The study from investment platform Homegrown revealed that buyers from Russia and South Africa are essentially able to enjoy discounts of 21% on pre-referendum prices, while EU buyers can make the most of 16% discounts.
Anthony Rushworth, founder of Homegrown, said: “This just goes to show the incredible value that the UK property market still represents to armies of investors around the globe. Growth in the housing market has slowed over the last year but it’s still growing on an annual basis and foreign demand is bound to be playing its part.”
Aaron Strutt, director at Trinity Financial, said that property was clearly still popular with both overseas buyers and British expats looking for somewhere to invest their money, and added that his firm had seen interest from clients based all across the world including Brazil, Russia, Nigeria and Australia.
He continued: “Many expats in particular earn very good money and their living costs are minimal, plus they often make tax savings. There is still a huge shortage of properties in the UK and while prices have dropped in the prime areas of London, other areas of the UK are looking more attractive.
“We have recently had calls from expats living in countries like Qatar and Dubai, and they were buying in London and the south-east. Others have bought further afield in Scotland and Devon.”
Stamp Duty no deterrent
Last month Skipton International revealed it had seen a 130% year-on-year increase in interest in expat mortgages, noting that even the additional Stamp Duty charged on investment properties has not deterred interest.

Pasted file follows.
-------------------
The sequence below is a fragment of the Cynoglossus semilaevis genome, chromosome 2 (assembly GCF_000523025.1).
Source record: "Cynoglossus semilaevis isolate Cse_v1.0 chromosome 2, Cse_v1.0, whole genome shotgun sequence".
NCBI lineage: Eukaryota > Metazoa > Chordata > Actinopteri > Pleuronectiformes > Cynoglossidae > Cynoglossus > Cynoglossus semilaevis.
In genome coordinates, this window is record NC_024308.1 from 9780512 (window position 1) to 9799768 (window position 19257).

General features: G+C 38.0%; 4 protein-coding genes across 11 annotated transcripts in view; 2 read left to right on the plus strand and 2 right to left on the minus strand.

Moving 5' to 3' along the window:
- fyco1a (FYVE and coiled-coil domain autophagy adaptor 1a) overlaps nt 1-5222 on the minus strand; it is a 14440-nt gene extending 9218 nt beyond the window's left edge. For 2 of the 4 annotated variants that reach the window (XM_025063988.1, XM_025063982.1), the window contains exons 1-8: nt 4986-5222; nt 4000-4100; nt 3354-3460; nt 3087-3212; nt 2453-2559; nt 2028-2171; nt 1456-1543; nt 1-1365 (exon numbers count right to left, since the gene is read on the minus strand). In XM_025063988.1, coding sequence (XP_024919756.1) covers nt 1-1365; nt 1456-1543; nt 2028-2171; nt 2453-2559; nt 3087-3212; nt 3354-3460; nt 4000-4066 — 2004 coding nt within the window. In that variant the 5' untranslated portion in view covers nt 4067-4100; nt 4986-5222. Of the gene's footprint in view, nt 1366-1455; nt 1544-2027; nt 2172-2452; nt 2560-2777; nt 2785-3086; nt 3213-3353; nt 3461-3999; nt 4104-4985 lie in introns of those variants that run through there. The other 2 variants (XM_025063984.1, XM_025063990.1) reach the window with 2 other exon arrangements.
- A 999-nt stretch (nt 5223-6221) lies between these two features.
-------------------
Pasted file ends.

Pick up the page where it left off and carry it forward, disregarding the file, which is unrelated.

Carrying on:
Andrew Montlake, director at Coreco, said that foreign investors have always been keen on the London market, and while that tailed off a little in the immediate aftermath of the Brexit vote, the weakness of the pound has seen that interest return.
He added: “Despite all the issues, London especially is still seen as a safe haven compared to a lot of places in the world and a good long term investment. Lots of these buyers want their kids to study here, so they buy a place for them to live in while the kids are here and keep it as long term investment. The wealthier ones still like Knightsbridge.”
Brexit vote irony
Martin Stewart, director of London Money, said that he found it ironic that the interest from foreign buyers had been significantly boosted by the fallout of the Brexit vote, arguing that some Leave voters would have hoped the result would see a reduction in the number of foreign nationals buying property in the UK.
He continued: “We have had an increase in enquiries from the Far East and Middle East, mainly looking for buy-to-let investments in the North West of England. The yields up there are attractive, while the purchase prices and additional buying costs are much smaller.
“I can see why property continues to remain attractive for overseas investors. I would imagine the wealthy will continue to park their money in London property as part of their overall financial plan as well as an additional currency hedge.”
Research for London Mayor Sadiq Khan earlier this year revealed that 3,600 of the 28,000 new homes built in the capital between 2014 and 2016 were purchased by international buyers. Khan said it was significant that around half of those homes were priced at a level when they could instead have been bought by first-time buyers, but noted that “international investment plays a vital role in providing developers with the certainty and finance they need to increase the supply of homes and infrastructure for Londoners”.